March 28, 2013
There is no mistaking Marquette Coach Buzz Williams’s disgust for how others have assessed his team during the N.C.A.A. tournament.
He said with obvious derision that when his team won two close games, they were called lucky victories. He frequently mentioned, without prodding, that his team was ranked seventh in the Big East in a preseason poll. And he all but sneers when he observes that he had only one player on the all-conference team, and that was the second team.
So on Thursday night, after his team had demolished second-seeded Miami, 71-61, in a game Marquette led comfortably throughout, surely Williams would feel some vindication and contentment.
Recalling that an online magazine ranking the Round of 16 teams this week had placed Marquette dead last, Williams offered this analysis in his moment of celebration: “We’ll be dead last when we wake up Saturday morning. We will be eighth out of the eight left.”
Williams conceded he was a little on edge.
“Our edge is why we’re winning,” he said.
Even if Williams did not act happy about it, his third-seeded team made a convincing case that it belonged in the final game of the N.C.A.A. East Region, overpowering Miami in all facets of a game that Marquette led by 21 points midway through the second half.
Hectored by a precise yet punishing Marquette trapping defense, Miami (29-7) shot less than 30 percent from the field for most of the game and never led after the first three minutes of play.
Marquette (26-8) dominated the defensive boards, shot 54 percent from the field and neutralized Miami’s backcourt catalyst, Shane Larkin.
“They were very physical and got the ball out of my hands,” Larkin said. “They had a game plan to stopping us, and they made it work right from the start.”
The strategy against Larkin was to trap him with multiple defenders as soon as he crossed the halfcourt stripe. It led to disjointed, hurried offensive possessions and poor perimeter shots. Miami missed 18 of its 26 3-point attempts.
“It started right from the beginning, and we could all see we just didn’t have the juice,” Miami Coach Jim Larranaga said. “Nothing seemed to work.”
The Hurricanes, the regular-season and postseason tournament champions of the Atlantic Coast Conference, were playing without their biggest player and top rebounder, Reggie Johnson, who injured his knee in the Hurricanes’ victory over Illinois on Sunday. Several Miami players said they missed Johnson’s size dealing with the active and aggressive Marquette frontcourt.
And while he did not offer it as an excuse, Larranaga said his team had a bad week of practice, not just because of Johnson’s absence but also because of some minor injuries that kept players off the court. He said Larkin, who scored 14 points Thursday — most of them in garbage time — came down with an illness on Wednesday that had him “throwing up all night.”
“It’s not a reflection on anything, but they were circumstances that happened,” Larranaga said. “I know we didn’t look like ourselves.”
Marquette was led by the reserve forward Jamil Wilson, who had 16 points, and guard Vander Blue, who had 14. Blue was too quick for Miami’s talented backcourt, and Wilson went on a shooting spree, making three of four 3-point shots at pivotal moments in the game.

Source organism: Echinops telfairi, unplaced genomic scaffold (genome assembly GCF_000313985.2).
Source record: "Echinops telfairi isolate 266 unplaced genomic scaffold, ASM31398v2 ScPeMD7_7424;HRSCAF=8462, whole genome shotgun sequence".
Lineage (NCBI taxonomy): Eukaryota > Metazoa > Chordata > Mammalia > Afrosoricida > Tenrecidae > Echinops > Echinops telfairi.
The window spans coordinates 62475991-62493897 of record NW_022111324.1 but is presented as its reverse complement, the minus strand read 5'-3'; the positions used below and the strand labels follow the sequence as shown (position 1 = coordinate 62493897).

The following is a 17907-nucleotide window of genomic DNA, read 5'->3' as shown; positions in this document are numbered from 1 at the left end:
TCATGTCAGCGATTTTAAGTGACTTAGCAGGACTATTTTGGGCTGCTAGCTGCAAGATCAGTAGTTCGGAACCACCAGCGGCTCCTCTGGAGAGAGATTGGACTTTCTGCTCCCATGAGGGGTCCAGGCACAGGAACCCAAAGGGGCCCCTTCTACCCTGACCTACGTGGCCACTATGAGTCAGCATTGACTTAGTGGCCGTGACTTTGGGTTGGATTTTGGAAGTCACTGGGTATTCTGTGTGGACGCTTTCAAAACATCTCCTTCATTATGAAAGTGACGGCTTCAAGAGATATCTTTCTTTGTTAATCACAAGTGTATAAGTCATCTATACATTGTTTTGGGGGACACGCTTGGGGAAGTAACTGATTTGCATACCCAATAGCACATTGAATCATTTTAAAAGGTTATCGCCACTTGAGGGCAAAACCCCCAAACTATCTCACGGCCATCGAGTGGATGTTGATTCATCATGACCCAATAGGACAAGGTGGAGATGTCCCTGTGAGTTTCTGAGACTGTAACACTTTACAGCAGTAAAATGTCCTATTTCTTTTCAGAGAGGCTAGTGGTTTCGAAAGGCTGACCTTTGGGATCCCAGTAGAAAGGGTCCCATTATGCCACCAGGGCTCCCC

Marquette led early, 12-4, and by 13 points at halftime. Larranaga tried to jump-start Larkin, who had scored 3 first-half points, by moving him to different spots on the court in the second half. But Larkin missed a long jumper in the first few seconds of the half and then misfired on a drive through the lane.
The Hurricanes’ futility continued, and Marquette’s 10-deep rotation of players kept coming at Miami. Wilson made successive long jumpers — one a 3-pointer — as the Golden Eagles extended their lead to 41-23.
There was a brief Miami rally, but Marquette, which looked fresher and more energetic, answered every charge. Miami could only misfire; at one juncture, the Hurricanes had missed 20 of 25 shots, including 10 of 11 3-point attempts.
In the end, the Marquette players professed their thankfulness to be playing another day. They did not expect to be made a favorite in Saturday’s regional final.
“We’re not a big name like Georgetown or North Carolina,” Blue said. “But we’re so used to people not saying anything good about us that it fuels our fire. Sooner or later, we’ll have to earn some respect. But it’s fine for now. We want to keep being the hunter and not the hunted.”
Jamil Wilson was born on November 21st, 1990 according to http://www.gomarquette.com/sports/m-baskbl/mtt/wilson_jamil00.html
November 21st, 1990
11 + 21 +1+9+9+0 = 51 = his life lesson = Formidable. Reputation.
November 21st, 1990
11 + 21 = 32 = his core number = Basketball. Winner. Champion. One of the best. Larger than life.
November 21st, 1990
21 +1+9+9+0 = 40 = his “secret number” = Doing his part. Pitching in. Helping out.
November 21st, 1990
11 + 21 +2+0+1+2 = 37 = his personal year (from November 21st, 2012 to November 20th, 2013) = Playing his heart out. Pouring his heart into it. Heart-centered leader. Deeply emotional.
37 year + 3 (March) = 40 = his personal month (from March 21st, 2013 to April 20th, 2013) = Doing his part. Pitching in. Helping out.
using the number/letter grid:
1 2 3 4 5 6 7 8 9
A B C D E F G H I
J K L M N O P Q R
S T U V W X Y Z
A = 1 J = 1 S = 1
B = 2 K = 2 T = 2
C = 3 L = 3 U = 3
D = 4 M = 4 V = 4
E = 5 N = 5 W = 5
F = 6 O = 6 X = 6
G = 7 P = 7 Y = 7
H = 8 Q = 8 Z = 8
I = 9 R = 9
11493 593165 47
his path of destiny = 47 = Fame. Name recognition. Having a bright future.
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